I think I’m a writer because of Louise Dickinson Rich, whose book, We Took To The Woods, I bought for a nickel at a library book sale when I was in second grade. Louise knew she wanted to be a writer and live in the woods and she by gum did it, however unlikely that was for a woman in the 1930s. Homesteading in the midst of thousands of acres of deep woods, she held a more practical view of nature than other writers I admired, making it clear that living in the wild was not a stroll in the park. Later, I spent a year at 10,000 feet in the Rockies, in a small and funky log cabin abandoned after a gold mine shut down. As I hauled water and cut and split astonishing amounts of deadwood for our tinny little wood-stove, I remembered that book and those lessons with gratitude.
Since I grew up back East, I spent that year wandering around the mountains, learning just where I was and what was going on all around me. I sketched wildflowers and birds in the meadows and fish in the little streams, then looked them up in fat handbooks by night, reading by lamp light, memorizing their habits and intertwining families. One patch of avalanche lilies would all have black stamens, while another cluster not far away would have fluffy, golden stamens. What was that about? How did ouzels manage to walk under water? Why were the fish tiny in this stream and plump in that one? Why were the floating sheets of tiny bugs that clogged the streams all black over here and bright orange over there? Why are the shooting stars so tiny as you go higher up the mountain?
Learning to make sense of all these patterns and many more helped me feel grounded in this new territory. I felt far from the tame New England woods and meadows of my childhood, yet found comfort in identifying cousin families of plants and critters I knew well. Later still, when I began designing gardens, I found The Pattern Language book an enormous help, as the various patterns it presents explain why people never use this bench but often use that one, or why some parts of a garden never get used despite being as well planted as another area that saw constant use.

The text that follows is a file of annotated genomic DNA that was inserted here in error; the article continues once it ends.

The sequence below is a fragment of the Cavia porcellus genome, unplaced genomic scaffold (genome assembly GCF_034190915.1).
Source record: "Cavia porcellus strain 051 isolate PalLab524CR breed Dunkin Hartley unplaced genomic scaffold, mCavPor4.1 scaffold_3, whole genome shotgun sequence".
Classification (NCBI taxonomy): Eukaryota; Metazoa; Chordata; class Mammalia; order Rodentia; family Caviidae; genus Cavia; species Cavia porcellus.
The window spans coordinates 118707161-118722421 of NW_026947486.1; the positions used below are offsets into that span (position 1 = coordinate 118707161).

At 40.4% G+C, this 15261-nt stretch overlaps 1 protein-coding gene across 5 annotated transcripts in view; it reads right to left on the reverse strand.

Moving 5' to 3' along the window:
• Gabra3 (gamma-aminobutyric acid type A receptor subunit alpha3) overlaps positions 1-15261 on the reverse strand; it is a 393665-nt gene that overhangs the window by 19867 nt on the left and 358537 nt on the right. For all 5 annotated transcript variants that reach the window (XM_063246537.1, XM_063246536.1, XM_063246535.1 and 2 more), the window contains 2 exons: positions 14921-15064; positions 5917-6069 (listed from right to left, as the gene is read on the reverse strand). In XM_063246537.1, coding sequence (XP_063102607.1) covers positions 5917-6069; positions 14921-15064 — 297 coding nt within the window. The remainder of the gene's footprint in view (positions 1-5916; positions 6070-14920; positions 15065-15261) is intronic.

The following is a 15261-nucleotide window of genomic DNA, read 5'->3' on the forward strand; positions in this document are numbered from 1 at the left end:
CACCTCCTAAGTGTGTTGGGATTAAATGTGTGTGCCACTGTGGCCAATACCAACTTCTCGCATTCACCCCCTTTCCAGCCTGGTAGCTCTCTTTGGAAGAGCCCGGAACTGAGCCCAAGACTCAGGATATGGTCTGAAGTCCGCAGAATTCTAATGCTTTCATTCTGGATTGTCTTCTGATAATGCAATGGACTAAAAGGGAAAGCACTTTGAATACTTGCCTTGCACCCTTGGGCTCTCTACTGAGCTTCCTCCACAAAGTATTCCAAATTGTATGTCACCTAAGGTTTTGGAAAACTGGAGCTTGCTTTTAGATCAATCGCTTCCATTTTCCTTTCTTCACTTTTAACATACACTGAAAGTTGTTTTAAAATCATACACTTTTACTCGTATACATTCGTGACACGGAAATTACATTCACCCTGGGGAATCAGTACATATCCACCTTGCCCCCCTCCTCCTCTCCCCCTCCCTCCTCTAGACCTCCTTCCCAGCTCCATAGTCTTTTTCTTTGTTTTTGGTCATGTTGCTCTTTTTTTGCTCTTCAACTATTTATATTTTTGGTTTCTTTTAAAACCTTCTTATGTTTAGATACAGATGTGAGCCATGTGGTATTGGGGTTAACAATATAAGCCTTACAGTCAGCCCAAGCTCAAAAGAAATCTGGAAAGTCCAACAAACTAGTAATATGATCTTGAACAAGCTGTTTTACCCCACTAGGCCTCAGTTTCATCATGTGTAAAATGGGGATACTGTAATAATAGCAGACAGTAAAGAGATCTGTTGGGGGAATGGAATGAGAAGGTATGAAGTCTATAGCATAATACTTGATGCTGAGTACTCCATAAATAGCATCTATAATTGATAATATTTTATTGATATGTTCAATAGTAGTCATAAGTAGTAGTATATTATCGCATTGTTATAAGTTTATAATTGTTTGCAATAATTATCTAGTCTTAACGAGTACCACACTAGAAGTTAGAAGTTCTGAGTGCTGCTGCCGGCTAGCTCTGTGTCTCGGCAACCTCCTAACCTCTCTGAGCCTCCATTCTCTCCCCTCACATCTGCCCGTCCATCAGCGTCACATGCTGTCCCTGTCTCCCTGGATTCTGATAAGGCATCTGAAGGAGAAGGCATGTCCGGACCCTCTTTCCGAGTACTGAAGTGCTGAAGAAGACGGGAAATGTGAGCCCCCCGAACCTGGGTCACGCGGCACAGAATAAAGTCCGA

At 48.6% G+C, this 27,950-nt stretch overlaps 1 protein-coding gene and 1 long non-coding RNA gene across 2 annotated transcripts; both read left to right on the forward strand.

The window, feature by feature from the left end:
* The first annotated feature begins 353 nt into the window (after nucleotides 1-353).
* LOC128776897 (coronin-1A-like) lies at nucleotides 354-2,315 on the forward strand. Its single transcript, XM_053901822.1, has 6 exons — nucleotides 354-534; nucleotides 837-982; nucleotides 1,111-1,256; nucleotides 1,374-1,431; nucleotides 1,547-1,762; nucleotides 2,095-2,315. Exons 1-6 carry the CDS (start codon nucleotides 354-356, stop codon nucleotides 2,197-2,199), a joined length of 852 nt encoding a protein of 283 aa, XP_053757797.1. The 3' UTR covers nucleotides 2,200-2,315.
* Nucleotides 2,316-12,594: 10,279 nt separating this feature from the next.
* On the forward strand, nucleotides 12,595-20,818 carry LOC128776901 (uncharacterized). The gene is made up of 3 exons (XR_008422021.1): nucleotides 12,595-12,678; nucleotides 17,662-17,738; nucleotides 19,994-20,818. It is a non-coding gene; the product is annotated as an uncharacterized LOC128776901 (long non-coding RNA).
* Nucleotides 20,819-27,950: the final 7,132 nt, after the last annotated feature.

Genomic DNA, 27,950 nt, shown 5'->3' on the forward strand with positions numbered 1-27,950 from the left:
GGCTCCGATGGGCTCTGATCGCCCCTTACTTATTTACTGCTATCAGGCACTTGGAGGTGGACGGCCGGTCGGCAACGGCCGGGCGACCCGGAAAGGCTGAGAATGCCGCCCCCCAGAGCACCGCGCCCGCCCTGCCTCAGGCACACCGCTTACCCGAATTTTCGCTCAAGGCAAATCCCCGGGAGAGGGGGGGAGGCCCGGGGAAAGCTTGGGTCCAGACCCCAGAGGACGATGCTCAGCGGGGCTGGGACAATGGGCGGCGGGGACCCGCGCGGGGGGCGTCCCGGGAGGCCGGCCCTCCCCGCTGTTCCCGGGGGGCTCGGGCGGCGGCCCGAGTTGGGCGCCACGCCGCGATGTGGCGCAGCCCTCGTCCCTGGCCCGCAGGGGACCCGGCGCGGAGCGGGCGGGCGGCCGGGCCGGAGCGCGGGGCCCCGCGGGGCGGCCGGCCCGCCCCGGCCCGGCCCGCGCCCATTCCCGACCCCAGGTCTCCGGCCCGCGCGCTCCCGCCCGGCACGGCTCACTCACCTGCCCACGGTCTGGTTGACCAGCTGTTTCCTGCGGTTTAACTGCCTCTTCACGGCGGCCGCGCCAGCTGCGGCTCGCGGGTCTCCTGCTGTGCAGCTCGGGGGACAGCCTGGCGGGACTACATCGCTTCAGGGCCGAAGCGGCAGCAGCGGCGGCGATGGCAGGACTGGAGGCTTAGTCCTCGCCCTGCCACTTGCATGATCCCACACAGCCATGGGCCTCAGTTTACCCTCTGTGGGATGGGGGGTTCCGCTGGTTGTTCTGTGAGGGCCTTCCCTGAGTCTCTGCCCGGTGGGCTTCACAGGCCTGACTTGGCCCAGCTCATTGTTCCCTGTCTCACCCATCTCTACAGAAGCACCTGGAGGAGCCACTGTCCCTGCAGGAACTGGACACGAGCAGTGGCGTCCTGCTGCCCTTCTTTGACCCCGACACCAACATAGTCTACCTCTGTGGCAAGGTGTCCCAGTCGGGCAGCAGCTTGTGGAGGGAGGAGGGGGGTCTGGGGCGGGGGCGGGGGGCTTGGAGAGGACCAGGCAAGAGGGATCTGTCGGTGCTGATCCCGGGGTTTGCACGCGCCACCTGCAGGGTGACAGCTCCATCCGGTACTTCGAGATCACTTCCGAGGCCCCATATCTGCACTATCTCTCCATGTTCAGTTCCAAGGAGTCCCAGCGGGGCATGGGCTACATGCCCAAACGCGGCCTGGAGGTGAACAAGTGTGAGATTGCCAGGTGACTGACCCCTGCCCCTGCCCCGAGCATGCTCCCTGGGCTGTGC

Now in my 70th year, reflecting on all this helps me see these influences on my patterns of thought and action that I hadn’t recognized before. I was an odd and lonely kid, with few friends and very little congenial family, so it was natural to make friends with books instead. The people in my favorite stories were as real to me as anyone I interacted with, and much more fun to be around. The ideas and skills my book friends gave me helped shape who I am, how I experience the world, and what I do well. I started reading very early and remain a constant reader, finding books that stretch me, like Amber Ruffin’s You’ll Never Believe What Happened To Lacey, an almost unbelievable true series of vignettes that will curl your hair worse than any horror movie.
How About YOU?
So how about you? Are you befriended by books as well? Have your old favorites held up to the test of time? I’m always bemused when people tell me they never re-read a book, because re-reading a book I truly love is like visiting a dear friend in a much-loved environment; I can relax into it, enjoying the familiarity even as I freshly notice details and nuances that I might not have been ready for earlier.
This past year-plus of woe has enabled me to see shades and shadows I may have missed or glossed over before, in my comfort reading as well as my challenge books. Living in the present also affirms my deep and abiding love for both the wildness of natural world and the smaller, more comfortable world of gardens and gardening. That balance and that grounding has helped me stay sane (more or less), and I’m so grateful for it. All of it. How about you?